In Ordinary Vices, Shklar took up two insights from Nietzsche. First, our fear of physical cruelty is not natural or self-evident, but the product of a particular set of historical contingencies. The modern West’s feeling of “horror” toward the bodily suffering of others is something unique in the history of the world. Inhabitants of ancient Rome, with its gladiatorial games, or the Aztecs, with their human sacrifices, reveled in cruelty that shocks and outrages us.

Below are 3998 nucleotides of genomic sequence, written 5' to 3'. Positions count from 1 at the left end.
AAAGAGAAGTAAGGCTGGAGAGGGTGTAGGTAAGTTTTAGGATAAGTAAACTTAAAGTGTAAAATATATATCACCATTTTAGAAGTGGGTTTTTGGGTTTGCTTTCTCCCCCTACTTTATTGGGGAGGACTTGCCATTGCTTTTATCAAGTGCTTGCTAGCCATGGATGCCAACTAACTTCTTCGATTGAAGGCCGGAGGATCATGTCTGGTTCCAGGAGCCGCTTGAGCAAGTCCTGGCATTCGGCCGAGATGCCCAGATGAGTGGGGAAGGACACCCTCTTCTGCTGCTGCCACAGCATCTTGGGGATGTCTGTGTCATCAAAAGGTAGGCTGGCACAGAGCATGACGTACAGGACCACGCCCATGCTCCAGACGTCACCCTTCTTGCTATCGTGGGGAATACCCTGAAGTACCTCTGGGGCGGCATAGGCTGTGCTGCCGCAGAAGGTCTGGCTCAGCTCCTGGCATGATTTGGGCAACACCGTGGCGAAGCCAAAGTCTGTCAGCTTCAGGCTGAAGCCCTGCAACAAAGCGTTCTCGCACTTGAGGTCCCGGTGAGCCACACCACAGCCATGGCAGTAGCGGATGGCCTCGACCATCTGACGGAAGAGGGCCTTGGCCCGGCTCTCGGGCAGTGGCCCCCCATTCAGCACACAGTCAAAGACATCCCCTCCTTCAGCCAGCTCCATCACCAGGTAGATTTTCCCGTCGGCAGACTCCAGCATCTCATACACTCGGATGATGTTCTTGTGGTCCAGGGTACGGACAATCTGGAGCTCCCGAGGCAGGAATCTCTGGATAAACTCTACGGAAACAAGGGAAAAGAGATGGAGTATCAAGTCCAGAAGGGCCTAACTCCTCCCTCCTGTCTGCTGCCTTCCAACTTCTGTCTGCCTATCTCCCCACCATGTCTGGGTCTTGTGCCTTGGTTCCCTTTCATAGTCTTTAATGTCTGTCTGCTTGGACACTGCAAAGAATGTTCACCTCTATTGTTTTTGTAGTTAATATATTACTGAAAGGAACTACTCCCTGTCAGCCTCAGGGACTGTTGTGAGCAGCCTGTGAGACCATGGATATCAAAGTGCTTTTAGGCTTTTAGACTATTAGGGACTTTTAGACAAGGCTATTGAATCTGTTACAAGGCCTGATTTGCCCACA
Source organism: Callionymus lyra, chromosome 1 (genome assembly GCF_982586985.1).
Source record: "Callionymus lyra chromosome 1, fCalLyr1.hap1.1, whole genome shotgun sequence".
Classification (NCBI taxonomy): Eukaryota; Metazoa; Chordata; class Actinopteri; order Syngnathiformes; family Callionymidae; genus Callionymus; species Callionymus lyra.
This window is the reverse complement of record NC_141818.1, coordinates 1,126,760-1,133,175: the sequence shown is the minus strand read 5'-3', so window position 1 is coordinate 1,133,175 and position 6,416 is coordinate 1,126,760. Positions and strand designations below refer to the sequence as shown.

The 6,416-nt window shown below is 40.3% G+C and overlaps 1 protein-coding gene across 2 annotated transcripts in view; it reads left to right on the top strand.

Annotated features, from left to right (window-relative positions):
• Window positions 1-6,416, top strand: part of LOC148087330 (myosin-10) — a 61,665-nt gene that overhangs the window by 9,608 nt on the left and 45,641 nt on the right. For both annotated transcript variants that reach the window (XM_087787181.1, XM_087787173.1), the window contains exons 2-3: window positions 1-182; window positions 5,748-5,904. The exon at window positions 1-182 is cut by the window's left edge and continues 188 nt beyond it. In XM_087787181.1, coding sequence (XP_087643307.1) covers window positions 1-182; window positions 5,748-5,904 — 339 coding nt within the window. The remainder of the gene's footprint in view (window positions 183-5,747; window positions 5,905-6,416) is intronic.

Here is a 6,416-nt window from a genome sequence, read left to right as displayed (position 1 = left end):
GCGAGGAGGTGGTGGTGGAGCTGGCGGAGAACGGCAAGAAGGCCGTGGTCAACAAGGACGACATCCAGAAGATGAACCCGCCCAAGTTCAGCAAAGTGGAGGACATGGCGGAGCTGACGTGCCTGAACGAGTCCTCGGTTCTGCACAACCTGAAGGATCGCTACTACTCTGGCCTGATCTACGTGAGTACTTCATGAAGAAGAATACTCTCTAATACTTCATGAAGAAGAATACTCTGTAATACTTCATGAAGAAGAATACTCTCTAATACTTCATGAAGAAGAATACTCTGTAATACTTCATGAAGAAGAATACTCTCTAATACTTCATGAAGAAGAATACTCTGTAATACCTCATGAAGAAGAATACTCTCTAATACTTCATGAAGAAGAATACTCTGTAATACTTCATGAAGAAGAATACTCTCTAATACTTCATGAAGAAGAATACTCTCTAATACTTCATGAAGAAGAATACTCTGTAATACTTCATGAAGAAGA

Our sense that all human beings are endowed with moral worth that ought not to be degraded, especially by inflicting pain, appeared to Shklar, and to Nietzsche, as the product of our peculiar religious heritage. Shklar argued that Christianity had taught Western cultures to value compassion and feel with those who suffer—but only in an “ex-Christian” and secular society can these values become paramount. Fear of cruelty to human beings can only be the worst vice for people who no longer fear God but have been enduringly shaped by their historical encounter with religion.
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